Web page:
Further, the Court has also held that states have a legitimate interest in protecting the unborn; so it is not important if the “real reason” behind these laws are to make abortions harder to get. The Supreme Court has said that is okay. So the states can restrict abortion rights, but they cannot impose an undue burden. They can protect the unborn so long as they aren’t too successful at doing so, then it starts to look like an undue burden.

There has been no meaningful analysis of what that phrase means. It’s just that in each case the Court has said “this is okay, this is not, this okay, not this, okay, okay, no, okay, no” with no real rhyme or reason to it. Is the burden that the Texas law imposes “undue”? Hell if I know. It’s just up to a majority of 5 super-legislators who follow this rootless standard.

Is having to travel 100 miles for an abortion an undue burden? 200 miles? 1000 miles? The state didn’t close down the clinic. Nothing stops a company from opening a complaint clinic within 10 miles of everyone except for the cost. Must a state use an income statement approach to see if its laws make abortion clinics less profitable? Again, who in the hell knows under this absurd and meaningless standard?

As far as the gun analogy, the appropriate standard hasn’t been formed for the second amendment, but as a right protected by the Bill of Rights, it would almost have to be strict scrutiny.

Under Roe, the abortion test was strict scrutiny. Planned Parenthood v. Casey abandoned that and introduced the undue burden standard which, whatever in the hell it is, would be less than strict scrutiny.

jtgain – you’re a lawyer, right? What’s your opinion? Do you think it’s an undue burden, and if it reached the Supreme Court, do you think the Texas law would be upheld or struck down?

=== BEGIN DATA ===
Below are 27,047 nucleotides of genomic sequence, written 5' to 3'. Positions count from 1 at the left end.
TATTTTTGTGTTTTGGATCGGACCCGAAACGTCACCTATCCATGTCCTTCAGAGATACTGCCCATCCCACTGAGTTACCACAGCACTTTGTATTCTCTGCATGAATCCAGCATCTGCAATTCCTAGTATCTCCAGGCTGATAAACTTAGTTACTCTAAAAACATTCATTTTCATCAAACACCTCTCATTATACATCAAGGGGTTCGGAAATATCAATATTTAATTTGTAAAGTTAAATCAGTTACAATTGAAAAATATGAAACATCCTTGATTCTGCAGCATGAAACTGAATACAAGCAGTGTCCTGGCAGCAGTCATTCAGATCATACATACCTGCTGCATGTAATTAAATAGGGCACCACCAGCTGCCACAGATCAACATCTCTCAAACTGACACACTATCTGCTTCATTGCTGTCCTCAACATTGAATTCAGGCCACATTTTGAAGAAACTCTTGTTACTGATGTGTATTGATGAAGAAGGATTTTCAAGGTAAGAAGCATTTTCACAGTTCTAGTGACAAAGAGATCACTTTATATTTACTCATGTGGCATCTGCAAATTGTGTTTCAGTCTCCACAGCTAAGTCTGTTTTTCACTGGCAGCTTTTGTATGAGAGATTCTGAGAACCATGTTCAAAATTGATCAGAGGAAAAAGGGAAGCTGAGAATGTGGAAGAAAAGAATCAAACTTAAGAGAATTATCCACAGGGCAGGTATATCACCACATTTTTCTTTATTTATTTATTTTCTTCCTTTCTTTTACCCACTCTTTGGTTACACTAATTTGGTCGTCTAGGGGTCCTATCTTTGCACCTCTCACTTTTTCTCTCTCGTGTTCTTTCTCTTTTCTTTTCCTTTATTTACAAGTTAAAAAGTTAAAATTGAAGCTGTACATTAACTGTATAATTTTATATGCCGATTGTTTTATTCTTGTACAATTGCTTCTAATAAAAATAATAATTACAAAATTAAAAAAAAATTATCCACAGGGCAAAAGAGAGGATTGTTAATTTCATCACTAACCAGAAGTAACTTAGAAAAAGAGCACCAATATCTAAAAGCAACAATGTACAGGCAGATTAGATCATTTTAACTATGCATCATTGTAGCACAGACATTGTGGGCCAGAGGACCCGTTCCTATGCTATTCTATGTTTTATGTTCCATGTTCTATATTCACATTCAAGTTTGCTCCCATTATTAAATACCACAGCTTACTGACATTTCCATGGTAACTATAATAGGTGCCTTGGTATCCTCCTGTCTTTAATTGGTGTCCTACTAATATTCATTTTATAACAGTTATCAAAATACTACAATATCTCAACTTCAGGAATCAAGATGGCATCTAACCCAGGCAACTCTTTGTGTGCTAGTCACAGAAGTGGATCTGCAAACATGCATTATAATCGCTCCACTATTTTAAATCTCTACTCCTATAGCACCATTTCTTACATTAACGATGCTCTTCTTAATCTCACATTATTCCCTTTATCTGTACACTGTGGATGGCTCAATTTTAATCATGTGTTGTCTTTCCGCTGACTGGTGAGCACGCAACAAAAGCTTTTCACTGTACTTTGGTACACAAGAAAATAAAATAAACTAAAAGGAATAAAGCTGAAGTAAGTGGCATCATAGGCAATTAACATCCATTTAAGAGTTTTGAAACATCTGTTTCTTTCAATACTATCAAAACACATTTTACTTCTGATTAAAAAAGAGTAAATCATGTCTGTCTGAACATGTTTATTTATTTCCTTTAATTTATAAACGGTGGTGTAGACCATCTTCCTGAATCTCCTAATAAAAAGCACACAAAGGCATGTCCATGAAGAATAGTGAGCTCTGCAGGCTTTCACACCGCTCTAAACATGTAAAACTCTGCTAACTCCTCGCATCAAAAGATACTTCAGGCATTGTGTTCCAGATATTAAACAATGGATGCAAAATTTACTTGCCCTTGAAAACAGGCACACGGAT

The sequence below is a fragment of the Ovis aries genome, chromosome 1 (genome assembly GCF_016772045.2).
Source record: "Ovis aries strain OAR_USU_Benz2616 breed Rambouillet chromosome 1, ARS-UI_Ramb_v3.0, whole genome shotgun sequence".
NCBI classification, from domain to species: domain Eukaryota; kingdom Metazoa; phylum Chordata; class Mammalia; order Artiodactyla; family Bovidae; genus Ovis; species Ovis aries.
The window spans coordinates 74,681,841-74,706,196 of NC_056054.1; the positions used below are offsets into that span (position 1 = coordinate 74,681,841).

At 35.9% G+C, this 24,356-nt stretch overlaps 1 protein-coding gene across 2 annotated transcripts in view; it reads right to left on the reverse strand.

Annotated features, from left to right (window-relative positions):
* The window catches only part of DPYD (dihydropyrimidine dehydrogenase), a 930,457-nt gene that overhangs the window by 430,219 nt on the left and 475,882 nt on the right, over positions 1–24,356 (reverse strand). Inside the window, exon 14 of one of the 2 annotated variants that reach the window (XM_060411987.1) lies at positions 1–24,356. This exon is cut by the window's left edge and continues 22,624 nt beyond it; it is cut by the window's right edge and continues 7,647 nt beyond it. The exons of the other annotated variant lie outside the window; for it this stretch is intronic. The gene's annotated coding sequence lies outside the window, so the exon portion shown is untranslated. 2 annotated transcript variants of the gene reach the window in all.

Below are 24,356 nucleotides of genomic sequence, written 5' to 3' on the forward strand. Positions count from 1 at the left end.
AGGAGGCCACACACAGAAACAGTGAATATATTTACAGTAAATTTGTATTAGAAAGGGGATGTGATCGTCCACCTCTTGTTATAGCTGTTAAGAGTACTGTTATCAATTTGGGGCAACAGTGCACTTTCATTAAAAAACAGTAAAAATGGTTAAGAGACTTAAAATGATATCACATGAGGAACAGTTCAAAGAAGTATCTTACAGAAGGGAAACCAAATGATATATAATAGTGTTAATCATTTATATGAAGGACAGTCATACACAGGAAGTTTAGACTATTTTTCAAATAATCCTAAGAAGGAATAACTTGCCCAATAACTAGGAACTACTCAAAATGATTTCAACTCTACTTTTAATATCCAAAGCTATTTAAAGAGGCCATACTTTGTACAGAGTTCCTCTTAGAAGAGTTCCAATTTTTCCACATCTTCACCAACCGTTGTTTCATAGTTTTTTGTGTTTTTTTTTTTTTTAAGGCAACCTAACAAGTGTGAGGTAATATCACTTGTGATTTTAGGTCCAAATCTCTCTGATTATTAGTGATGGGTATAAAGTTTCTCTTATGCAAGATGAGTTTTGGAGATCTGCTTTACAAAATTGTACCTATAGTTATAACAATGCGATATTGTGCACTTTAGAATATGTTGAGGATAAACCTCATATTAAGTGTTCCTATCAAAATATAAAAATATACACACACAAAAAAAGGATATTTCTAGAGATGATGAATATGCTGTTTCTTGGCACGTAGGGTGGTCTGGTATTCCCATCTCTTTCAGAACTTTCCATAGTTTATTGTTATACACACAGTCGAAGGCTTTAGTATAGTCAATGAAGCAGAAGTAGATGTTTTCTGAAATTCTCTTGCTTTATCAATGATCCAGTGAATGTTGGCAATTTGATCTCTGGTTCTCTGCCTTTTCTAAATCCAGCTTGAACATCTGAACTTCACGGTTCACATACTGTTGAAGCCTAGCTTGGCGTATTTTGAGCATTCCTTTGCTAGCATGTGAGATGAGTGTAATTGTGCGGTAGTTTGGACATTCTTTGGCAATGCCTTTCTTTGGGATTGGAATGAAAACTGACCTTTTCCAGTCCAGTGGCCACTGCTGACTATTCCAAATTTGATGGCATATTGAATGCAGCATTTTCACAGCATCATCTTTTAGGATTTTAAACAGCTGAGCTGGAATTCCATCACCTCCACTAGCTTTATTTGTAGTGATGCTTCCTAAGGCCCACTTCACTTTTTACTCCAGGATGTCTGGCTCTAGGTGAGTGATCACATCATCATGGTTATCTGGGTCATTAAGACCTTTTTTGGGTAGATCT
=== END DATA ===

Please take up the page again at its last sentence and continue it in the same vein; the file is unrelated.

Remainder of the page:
If I was on the Court, I would vote with Scalia and Thomas and state that Roe and Casey were wrongly decided and that the Constitution does not guarantee a right to an abortion. I would judge abortion laws only for rational basis.

I would also join with Roberts and Alito and say that this particular law does not impose an undue burden. I don’t think it is unreasonable to ask that these clinics comply with reasonable regulations that are imposed on other types of medical clinics. I also think that a day or two of travel is not an undue burden on most people. Obviously, some people may not be able to afford such travel, but that will be true of any restriction. To phrase the question so as to see if the burden is too much on the very poorest of citizens would turn the undue burden standard into something stronger than strict scrutiny.

However, I would probably be on the losing side of a 5-4 decision with Kennedy arguing many of the points you raised in the OP.

But, as I said, it would be difficult to argue that Kennedy et al. would be wrong in their undue burden analysis. It is completely subjective and simply a question of how much of a burden is too much.

To further address this, let’s assume that the 2nd amendment operated on an undue burden standard. I would agree that a $1 million license would be an undue burden.

Is that the equivalent of what Texas has done here? The article says that there would be 20 abortion clinics in Texas after the law. What would be the increased cost to travel to the clinic and spend the night in a hotel? Maybe $200? $500?

So to compare apples to apples, the question would have to be: Would a $200 (or $500) gun license be an undue burden on the right to keep and bear arms? How do we determine what burden is acceptable? For some people, $200 is an enormous amount of money and other people blow that at the bar on the weekend.

Where do we set the baseline for burdens in the context of abortion and guns? My problem with the standard is that it is not one. I’ll bet every poster in this thread has a different opinion as to where that line should be on each issue, and I’ll further bet that most posters who think the gun burden threshold should be low probably would also think the abortion threshold would be high. Likewise, those who think the gun threshold should be high would think the abortion one should be low.